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Vol. 32 No. 2
March-April 2010

Bookworm | Books and publications hot off the press.
See also www.iupac.org/publications

Antarctic Climate Change and the Environment

Edited by Turner, J., Bindschadler, R.A., Convey, P., Di Prisco, G., Fahrbach, E., Gutt, J., Hodgson, D.A., Mayewski, P.A., and Summerhayes, C.P.
Published in Cambridge by SCAR, 2009
ISBN 978-0-948277-22-1

In December 2009, the Scientific Committee on Antarctic Research (SCAR) released the first comprehensive review of the state of Antarctica’s climate and its relationship to the global climate system. Antarctic Climate Change and the Environment presents the latest research from the icy continent, identifies areas for future scientific research, and addresses the urgent questions that policy makers have about Antarctic melting, sea-level rise, and biodiversity.

Dr. Colin Summerhayes, executive director of the Scientific Committee on Antarctic Research said, “Antarctica is an unrivalled source of information about our planet. This review describes what we know now and illustrates how human activity is driving rapid climate change. By integrating this multidisciplinary evidence into a single source we will help scientists and policy makers understand the distinction between environmental changes linked to the Earth’s natural cycles, and those that are human induced. The work is particularly important because it puts Antarctic climate change into context and reveals the impact on the rest of the planet.”

Figure 1.6 from the report shows balance velocity, calculated at any point as the velocity (averaged over the thickness) required to balance upstream accumulation, to illustrate the spatial pattern of ice flow that is required to maintain the ice sheet shape in the present climate (Rignot and Thomas, 2002).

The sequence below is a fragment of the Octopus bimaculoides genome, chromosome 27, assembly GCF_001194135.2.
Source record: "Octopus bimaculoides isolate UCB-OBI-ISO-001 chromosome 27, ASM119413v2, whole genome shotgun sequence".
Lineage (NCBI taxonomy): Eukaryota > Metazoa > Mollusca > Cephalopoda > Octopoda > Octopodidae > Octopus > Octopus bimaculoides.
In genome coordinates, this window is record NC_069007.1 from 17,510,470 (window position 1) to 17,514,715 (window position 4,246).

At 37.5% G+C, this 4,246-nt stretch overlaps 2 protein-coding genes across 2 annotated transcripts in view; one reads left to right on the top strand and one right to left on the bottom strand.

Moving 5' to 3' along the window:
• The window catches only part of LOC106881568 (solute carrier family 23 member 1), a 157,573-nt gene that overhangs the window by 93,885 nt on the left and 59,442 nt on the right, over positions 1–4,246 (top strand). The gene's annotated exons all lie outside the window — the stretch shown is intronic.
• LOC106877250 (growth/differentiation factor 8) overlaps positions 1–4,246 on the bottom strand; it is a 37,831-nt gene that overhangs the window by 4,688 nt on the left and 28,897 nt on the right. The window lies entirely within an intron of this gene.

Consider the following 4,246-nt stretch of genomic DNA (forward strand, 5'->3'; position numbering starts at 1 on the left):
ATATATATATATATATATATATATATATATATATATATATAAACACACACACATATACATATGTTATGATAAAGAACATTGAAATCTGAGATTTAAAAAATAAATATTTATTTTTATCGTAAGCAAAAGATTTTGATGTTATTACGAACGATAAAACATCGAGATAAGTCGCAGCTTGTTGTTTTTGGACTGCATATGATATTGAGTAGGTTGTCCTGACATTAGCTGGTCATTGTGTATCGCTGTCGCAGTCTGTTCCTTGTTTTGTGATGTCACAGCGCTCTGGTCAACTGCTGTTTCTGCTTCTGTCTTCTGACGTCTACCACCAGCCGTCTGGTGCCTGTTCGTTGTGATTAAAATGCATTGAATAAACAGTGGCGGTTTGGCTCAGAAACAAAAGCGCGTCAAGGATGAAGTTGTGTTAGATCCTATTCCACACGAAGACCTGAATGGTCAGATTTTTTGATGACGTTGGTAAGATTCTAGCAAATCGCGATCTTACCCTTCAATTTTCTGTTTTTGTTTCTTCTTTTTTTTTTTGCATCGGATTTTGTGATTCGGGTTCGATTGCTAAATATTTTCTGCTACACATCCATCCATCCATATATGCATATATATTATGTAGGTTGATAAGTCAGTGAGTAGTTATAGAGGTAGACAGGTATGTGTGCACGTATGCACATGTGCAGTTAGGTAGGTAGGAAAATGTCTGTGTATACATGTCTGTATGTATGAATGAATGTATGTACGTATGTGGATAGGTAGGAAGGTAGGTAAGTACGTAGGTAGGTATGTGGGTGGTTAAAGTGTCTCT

Professor John Turner of the British Antarctic Survey was the lead editor of the review. He said, “For me, the most astonishing evidence is the way that one man-made environmental impact—the ozone hole—has shielded most of Antarctica from another—global warming. Understanding the complexities surrounding these issues is a challenge for scientists—and communicating these in a meaningful way to society and to policymakers is essential. There is no doubt that our world is changing and human activity is accelerating global change.”

Following production of the Arctic Climate Impact Assessment report in 2005, SCAR decided that a southern hemisphere equivalent was required, and set about producing it. One hundred scientists from 13 countries contributed as authors, and the manuscript was produced by an editorial team of 9, headed by Turner.

Figure 1.13 from the report, shows the polar vortex above Antarctica in midwinter (August).

Elements of the report have already been published as scientific papers in Reviews of Geophysics (January 2009) and in the December 2009 issue of the Antarctic Science Journal. Annual reviews of the science of climate change in the Antarctic, based on the ongoing work in the report, have been presented to the Antarctic Treaty Consultative Meetings and the associated Committee on Environmental Protection.

The report is available from the ACCE page of the SCAR website.

www.scar.org/publications/occasionals/acce.html


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